Both students got full credit for the factoring and for identifying all the correct responses. Max at first appears to be the superior math student; his work is neat, precise, efficient. He doesn’t need any factoring aids, doing it all in his head. Homer’s work is sloppier; he makes full use of my trinomial factoring technique. He factored out the 3 much lower on the page (out of sight), and only after I pointed out he’d have an easier time doing that first.
Now two questions that test conceptual knowledge:
Max guessed on the “product of two lines” question entirely, and has no idea how to convert a quadratic in vertex form to standard or factored. Yet he could expand the square in his head, which is why he knew that c=-8. He was unable to relate the questions to the needed algorithms.
Homer aced it. In that same big, slightly childish handwriting, he used the (h,k) parameters to determine the vertex. Then he carefully expanded the vertex form to standard form, which he factored. This after he correctly identified the fact that two lines always multiply to form a quadratic, no matter the orientation.
Here’s more of Homer’s work, although I can’t find (or didn’t take a picture of) Max’s test.
This question tests students’ understanding of the parameters of three forms of the quadratic: standard, vertex, factored. I graded this generously. Students got full credit if they correctly identified just one quadratic by parameter, even if they missed or misidentified another. Kids don’t intuitively think of shapes by their parameter attributes, so I wanted to reward any right answers. Full credit for this question was 18 points. A few kids scored 22 points; another ten scored between 15 and 18. A third got ten or fewer points.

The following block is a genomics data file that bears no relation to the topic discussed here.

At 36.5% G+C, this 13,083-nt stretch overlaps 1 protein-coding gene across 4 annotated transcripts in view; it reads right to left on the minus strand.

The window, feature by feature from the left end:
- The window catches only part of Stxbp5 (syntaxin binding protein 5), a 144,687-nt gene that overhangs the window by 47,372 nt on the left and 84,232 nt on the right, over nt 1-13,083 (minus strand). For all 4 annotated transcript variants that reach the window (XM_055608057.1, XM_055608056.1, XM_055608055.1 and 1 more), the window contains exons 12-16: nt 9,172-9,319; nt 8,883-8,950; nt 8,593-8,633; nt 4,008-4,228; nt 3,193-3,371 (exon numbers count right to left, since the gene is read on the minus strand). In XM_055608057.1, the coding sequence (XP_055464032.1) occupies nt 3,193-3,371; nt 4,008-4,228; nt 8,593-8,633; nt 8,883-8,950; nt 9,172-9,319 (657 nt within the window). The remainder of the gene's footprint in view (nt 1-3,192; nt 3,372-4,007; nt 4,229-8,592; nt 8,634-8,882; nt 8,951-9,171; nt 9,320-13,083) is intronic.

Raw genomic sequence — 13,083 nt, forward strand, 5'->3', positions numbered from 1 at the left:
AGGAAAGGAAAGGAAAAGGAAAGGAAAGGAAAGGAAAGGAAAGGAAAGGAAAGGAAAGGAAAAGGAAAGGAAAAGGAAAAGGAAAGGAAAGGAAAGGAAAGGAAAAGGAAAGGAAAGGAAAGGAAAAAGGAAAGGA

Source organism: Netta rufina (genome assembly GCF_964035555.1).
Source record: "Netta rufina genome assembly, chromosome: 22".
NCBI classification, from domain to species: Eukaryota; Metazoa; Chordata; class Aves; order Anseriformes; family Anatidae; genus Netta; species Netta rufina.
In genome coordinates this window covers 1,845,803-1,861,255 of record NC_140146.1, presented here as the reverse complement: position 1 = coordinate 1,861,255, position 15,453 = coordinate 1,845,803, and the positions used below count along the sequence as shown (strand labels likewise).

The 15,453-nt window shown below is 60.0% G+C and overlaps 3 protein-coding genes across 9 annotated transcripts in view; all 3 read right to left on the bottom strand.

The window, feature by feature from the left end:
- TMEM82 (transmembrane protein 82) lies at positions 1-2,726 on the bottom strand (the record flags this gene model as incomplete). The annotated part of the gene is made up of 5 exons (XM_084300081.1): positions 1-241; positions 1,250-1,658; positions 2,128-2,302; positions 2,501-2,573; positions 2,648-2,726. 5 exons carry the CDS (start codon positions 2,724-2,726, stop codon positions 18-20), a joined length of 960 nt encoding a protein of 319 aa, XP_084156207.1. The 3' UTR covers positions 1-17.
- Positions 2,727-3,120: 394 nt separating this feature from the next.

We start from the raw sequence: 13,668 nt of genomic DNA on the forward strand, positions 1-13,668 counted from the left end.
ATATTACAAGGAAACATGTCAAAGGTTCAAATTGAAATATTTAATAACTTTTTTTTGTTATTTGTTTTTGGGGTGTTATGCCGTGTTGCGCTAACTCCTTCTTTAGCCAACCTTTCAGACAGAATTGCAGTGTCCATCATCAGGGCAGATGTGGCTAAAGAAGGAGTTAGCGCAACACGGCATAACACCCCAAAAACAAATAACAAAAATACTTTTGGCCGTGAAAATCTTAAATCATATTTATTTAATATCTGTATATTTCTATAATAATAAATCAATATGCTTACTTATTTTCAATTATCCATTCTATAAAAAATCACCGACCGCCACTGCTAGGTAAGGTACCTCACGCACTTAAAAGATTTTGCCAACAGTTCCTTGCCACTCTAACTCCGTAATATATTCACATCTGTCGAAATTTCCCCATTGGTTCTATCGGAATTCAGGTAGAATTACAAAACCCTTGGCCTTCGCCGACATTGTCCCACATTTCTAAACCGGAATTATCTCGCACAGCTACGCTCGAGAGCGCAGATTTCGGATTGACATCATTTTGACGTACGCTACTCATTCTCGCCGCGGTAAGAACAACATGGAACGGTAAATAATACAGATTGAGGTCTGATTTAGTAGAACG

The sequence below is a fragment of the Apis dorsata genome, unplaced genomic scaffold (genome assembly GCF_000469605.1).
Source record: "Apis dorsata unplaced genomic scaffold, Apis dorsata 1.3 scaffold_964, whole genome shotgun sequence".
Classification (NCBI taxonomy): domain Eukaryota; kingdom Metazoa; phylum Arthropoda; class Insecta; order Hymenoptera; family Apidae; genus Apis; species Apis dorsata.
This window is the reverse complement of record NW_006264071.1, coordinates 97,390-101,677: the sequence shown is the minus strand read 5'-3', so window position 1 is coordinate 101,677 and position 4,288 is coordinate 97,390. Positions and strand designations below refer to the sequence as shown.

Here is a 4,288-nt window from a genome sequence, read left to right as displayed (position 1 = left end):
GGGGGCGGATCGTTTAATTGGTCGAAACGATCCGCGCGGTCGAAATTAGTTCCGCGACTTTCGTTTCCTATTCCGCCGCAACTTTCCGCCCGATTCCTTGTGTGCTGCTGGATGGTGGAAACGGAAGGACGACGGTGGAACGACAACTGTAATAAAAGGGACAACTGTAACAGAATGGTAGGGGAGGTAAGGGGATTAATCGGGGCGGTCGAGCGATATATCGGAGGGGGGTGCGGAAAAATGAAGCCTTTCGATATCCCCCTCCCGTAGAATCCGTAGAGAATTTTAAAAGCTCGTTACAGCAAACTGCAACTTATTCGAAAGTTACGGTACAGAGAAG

Homer did pretty well. He was clearly guessing at times, but he was logical and consistent in his approach. Max got six points. He got a wrong, got b, c, & d correct, then left the rest blank. It wasn’t time; I pointed out the empty responses during the test, pointing out some common elements as a hint. He still left it blank.
On the same test, I returned to an earlier topic, linear inequalities. I give them a graph with several “true” points. Their task: identify the inequalities that would include all of these solutions.
(Ack: I just realized I flipped the order when building this image. Homer’s is the first.)
Note the typo that you can see both kids have corrected (My test typos are fewer each year, but they still happen.) I just told them to fix it; the kids had to figure out if the “fix” made the boundary true or false. (This question was designed to test their understanding of linear concepts–that is, I didn’t want them plugging in points but rather visualizing or drawing the boundary lines.)